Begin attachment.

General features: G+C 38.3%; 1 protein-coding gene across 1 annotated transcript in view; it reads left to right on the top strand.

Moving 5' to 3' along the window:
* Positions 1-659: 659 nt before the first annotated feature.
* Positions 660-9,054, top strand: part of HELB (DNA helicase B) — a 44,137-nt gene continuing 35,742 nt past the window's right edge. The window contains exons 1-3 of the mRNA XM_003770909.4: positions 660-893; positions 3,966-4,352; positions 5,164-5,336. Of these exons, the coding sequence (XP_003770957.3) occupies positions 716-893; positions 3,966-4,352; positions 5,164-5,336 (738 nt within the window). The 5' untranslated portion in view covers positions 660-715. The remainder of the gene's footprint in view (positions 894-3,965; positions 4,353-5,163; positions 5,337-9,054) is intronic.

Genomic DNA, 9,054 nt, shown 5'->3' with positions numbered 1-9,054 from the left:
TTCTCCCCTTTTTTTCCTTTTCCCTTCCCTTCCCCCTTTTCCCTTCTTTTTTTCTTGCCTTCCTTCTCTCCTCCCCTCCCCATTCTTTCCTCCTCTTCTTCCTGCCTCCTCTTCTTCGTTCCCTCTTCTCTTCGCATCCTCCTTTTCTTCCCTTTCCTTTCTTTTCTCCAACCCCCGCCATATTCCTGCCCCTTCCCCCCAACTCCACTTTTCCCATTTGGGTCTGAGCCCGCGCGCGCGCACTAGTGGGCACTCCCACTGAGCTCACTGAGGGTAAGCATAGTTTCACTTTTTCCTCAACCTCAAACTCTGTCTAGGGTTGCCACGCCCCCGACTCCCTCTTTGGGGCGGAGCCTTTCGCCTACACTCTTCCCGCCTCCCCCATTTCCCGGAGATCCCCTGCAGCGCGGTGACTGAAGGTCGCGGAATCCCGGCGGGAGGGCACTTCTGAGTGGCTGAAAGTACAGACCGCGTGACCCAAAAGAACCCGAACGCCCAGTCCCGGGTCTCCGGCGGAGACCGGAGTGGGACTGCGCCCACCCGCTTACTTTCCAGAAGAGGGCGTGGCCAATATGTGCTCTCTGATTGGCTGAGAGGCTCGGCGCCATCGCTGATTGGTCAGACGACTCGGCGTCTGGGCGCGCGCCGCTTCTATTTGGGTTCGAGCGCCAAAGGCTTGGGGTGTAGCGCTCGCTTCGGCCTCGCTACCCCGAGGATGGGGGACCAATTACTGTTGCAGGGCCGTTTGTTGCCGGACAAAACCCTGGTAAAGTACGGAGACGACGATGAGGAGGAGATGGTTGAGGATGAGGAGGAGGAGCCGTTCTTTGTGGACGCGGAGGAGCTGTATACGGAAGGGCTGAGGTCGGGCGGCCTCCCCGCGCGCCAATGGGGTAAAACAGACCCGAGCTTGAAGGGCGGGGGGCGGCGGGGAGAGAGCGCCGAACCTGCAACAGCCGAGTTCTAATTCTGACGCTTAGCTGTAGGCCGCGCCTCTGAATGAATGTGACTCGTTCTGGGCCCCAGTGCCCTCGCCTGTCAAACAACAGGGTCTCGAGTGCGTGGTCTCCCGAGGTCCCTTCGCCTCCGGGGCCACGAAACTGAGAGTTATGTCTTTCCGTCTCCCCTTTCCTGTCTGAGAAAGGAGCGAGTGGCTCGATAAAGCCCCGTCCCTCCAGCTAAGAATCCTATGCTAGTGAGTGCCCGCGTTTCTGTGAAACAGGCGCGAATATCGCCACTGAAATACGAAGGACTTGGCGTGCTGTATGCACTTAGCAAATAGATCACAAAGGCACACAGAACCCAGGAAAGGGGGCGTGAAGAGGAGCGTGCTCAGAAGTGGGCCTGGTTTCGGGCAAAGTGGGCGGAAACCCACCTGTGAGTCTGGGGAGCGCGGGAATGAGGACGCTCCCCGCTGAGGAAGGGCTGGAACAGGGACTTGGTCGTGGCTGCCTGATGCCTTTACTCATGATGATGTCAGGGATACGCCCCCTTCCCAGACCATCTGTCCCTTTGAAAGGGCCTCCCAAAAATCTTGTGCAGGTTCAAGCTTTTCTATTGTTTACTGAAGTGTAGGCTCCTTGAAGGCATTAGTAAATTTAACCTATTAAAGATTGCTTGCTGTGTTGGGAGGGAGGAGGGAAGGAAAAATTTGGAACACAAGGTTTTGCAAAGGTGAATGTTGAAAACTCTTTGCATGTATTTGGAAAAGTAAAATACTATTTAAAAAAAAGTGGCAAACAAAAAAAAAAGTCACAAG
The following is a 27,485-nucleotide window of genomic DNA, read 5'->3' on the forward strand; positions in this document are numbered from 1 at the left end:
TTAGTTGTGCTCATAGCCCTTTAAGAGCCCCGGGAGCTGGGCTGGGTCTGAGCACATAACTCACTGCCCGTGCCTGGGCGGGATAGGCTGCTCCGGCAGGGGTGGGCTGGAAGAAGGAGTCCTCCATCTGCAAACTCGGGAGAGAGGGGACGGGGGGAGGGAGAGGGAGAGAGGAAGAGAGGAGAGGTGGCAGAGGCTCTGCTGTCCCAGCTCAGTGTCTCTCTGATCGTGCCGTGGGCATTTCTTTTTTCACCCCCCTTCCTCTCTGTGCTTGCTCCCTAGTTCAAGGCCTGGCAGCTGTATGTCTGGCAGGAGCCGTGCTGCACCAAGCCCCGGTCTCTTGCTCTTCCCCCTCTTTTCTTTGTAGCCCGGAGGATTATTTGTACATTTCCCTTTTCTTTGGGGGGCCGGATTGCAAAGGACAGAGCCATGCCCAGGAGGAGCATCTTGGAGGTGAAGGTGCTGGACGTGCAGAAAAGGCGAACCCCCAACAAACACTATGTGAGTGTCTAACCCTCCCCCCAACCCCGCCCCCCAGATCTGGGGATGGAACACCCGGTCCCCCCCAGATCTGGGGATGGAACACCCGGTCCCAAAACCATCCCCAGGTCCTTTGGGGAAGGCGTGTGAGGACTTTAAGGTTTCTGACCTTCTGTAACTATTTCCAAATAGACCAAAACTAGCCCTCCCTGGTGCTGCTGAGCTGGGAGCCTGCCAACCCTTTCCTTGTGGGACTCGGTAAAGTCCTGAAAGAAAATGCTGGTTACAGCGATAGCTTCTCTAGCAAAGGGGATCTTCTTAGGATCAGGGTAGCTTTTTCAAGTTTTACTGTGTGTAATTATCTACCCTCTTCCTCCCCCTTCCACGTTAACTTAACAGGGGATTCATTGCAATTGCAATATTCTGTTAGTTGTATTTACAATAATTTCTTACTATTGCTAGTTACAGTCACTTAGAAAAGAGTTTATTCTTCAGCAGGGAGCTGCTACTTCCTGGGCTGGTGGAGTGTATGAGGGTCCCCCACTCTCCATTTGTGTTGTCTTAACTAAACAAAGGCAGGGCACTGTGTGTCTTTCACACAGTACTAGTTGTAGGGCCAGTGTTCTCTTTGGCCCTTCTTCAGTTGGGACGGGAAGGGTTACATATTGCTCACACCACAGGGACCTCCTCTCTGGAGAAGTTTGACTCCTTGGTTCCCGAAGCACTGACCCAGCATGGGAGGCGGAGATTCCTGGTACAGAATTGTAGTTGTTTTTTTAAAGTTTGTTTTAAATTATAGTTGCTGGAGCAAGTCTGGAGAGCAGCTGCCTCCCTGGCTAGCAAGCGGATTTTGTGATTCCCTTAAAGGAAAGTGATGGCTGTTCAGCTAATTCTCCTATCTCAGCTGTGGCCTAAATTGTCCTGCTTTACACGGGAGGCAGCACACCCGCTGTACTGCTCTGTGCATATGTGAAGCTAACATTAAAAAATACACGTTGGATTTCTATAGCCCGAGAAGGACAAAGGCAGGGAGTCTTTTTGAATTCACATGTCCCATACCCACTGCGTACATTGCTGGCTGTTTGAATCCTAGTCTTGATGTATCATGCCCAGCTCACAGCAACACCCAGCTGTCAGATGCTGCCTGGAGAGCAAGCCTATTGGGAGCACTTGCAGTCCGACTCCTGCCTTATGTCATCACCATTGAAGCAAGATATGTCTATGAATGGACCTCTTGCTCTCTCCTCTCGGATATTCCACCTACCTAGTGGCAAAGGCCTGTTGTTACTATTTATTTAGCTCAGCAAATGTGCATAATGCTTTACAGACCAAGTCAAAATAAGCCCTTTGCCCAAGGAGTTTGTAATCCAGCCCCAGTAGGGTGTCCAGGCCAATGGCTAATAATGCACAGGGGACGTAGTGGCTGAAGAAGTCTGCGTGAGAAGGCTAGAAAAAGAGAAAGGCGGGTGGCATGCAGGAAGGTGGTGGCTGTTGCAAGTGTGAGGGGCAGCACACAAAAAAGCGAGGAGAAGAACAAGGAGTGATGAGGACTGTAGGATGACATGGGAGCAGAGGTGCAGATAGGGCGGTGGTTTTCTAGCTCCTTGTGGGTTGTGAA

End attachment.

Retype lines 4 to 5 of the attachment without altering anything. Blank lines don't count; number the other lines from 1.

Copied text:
* Positions 660-9,054, top strand: part of HELB (DNA helicase B) — a 44,137-nt gene continuing 35,742 nt past the window's right edge. The window contains exons 1-3 of the mRNA XM_003770909.4: positions 660-893; positions 3,966-4,352; positions 5,164-5,336. Of these exons, the coding sequence (XP_003770957.3) occupies positions 716-893; positions 3,966-4,352; positions 5,164-5,336 (738 nt within the window). The 5' untranslated portion in view covers positions 660-715. The remainder of the gene's footprint in view (positions 894-3,965; positions 4,353-5,163; positions 5,337-9,054) is intronic.

Genomic DNA, 9,054 nt, shown 5'->3' with positions numbered 1-9,054 from the left: